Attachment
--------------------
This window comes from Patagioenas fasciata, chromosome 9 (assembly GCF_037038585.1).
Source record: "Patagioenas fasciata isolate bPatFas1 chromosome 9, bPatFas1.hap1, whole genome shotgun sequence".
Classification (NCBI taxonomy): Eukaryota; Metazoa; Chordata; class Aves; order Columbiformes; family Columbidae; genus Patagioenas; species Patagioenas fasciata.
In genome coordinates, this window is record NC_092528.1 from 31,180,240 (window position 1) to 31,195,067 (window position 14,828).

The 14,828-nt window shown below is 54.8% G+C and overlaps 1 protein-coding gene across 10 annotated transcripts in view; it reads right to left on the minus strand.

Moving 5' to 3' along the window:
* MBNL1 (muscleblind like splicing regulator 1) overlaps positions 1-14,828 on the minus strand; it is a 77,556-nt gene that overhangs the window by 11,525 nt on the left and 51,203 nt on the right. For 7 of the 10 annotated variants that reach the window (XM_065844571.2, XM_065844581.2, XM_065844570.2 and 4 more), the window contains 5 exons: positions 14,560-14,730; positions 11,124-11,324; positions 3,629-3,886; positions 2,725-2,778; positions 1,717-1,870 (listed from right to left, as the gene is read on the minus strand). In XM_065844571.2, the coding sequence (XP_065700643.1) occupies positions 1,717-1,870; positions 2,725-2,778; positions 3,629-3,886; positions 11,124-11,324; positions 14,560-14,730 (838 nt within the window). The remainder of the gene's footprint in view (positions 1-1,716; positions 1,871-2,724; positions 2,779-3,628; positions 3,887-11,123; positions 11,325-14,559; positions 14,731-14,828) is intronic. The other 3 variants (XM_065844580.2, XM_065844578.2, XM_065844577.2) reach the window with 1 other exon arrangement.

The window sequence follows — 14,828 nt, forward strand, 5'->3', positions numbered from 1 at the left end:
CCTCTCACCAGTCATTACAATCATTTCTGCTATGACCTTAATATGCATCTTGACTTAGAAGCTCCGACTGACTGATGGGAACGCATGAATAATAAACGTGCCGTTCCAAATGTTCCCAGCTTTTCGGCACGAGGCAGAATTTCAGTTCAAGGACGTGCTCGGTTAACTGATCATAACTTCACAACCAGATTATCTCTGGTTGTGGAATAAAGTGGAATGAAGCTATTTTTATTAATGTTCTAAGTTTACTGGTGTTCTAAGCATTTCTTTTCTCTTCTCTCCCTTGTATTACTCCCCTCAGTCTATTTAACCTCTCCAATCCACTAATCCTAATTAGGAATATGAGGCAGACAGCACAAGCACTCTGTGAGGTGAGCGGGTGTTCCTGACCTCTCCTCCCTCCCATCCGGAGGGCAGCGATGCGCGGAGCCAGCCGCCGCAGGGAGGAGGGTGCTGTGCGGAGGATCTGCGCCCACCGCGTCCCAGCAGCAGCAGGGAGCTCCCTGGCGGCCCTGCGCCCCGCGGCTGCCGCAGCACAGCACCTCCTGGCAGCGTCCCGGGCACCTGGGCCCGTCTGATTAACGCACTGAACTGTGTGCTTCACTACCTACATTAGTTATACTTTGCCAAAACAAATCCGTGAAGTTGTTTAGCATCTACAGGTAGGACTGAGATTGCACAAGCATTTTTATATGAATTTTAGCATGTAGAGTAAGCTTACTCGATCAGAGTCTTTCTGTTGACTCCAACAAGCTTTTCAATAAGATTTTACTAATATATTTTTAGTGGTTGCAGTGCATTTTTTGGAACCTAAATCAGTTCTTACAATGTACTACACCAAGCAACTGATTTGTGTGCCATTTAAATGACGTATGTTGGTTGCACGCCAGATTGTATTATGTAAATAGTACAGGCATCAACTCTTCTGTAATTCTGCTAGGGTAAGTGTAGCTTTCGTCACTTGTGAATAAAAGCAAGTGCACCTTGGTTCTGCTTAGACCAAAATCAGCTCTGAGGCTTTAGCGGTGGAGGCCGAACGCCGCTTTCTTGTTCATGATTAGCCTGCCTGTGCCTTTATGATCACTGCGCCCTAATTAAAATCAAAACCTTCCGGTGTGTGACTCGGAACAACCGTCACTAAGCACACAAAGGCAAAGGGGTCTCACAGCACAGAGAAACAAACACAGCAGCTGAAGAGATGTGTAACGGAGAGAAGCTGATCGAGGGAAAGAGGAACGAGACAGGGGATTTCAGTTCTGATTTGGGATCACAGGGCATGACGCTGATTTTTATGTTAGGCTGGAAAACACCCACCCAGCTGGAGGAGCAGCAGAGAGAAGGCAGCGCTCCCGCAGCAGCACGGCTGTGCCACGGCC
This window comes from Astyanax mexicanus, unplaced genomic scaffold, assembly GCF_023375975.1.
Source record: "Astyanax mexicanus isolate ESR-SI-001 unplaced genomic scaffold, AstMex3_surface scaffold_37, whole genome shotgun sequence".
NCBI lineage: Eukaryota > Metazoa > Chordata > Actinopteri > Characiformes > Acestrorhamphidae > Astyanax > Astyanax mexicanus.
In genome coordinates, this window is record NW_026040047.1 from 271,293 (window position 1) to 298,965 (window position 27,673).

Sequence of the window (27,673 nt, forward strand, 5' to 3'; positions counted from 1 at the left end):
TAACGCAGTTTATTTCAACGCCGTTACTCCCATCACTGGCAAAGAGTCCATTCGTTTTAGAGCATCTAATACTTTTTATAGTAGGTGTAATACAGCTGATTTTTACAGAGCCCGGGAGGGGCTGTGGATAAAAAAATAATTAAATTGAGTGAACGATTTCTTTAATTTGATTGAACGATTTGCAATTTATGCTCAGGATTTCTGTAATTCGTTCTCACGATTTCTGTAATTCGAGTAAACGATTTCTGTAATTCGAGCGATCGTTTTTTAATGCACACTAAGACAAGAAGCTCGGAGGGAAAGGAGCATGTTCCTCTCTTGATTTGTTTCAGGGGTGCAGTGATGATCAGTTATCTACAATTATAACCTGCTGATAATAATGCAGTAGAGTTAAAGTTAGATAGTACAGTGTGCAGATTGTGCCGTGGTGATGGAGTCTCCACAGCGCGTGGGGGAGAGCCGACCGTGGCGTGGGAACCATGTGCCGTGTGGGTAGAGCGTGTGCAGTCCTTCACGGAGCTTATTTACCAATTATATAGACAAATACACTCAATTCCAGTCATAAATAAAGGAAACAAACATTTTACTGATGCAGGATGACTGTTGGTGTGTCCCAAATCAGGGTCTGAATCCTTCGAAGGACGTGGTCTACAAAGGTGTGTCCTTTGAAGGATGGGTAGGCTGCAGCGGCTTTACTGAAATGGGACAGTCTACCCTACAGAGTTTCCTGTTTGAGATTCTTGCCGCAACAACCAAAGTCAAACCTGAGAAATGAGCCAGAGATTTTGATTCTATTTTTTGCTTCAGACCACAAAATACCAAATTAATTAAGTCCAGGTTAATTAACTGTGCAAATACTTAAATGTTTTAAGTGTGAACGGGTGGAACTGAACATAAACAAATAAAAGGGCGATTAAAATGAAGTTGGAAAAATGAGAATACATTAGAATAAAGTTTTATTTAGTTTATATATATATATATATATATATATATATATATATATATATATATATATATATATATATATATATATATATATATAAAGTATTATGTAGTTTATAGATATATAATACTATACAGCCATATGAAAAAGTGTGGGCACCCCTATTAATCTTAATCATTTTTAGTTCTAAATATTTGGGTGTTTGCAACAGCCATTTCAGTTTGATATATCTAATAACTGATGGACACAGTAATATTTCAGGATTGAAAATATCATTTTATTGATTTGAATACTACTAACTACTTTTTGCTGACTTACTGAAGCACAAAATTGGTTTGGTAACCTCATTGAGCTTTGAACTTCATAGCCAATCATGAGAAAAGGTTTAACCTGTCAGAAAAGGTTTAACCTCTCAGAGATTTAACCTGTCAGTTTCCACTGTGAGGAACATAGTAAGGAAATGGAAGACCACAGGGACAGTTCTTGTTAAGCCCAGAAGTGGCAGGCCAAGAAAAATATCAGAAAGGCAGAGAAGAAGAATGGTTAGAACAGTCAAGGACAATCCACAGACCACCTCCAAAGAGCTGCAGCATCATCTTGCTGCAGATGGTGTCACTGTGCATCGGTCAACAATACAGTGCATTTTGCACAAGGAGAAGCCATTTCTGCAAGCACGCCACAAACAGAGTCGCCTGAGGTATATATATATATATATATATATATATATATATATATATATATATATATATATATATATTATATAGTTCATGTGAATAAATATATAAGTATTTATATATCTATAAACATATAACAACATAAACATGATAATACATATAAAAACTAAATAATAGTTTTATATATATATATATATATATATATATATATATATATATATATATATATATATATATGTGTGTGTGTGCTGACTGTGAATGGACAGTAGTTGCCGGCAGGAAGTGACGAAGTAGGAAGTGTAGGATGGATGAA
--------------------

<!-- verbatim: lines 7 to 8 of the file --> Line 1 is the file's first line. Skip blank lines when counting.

* MBNL1 (muscleblind like splicing regulator 1) overlaps positions 1-14,828 on the minus strand; it is a 77,556-nt gene that overhangs the window by 11,525 nt on the left and 51,203 nt on the right. For 7 of the 10 annotated variants that reach the window (XM_065844571.2, XM_065844581.2, XM_065844570.2 and 4 more), the window contains 5 exons: positions 14,560-14,730; positions 11,124-11,324; positions 3,629-3,886; positions 2,725-2,778; positions 1,717-1,870 (listed from right to left, as the gene is read on the minus strand). In XM_065844571.2, the coding sequence (XP_065700643.1) occupies positions 1,717-1,870; positions 2,725-2,778; positions 3,629-3,886; positions 11,124-11,324; positions 14,560-14,730 (838 nt within the window). The remainder of the gene's footprint in view (positions 1-1,716; positions 1,871-2,724; positions 2,779-3,628; positions 3,887-11,123; positions 11,325-14,559; positions 14,731-14,828) is intronic. The other 3 variants (XM_065844580.2, XM_065844578.2, XM_065844577.2) reach the window with 1 other exon arrangement.

The window sequence follows — 14,828 nt, forward strand, 5'->3', positions numbered from 1 at the left end: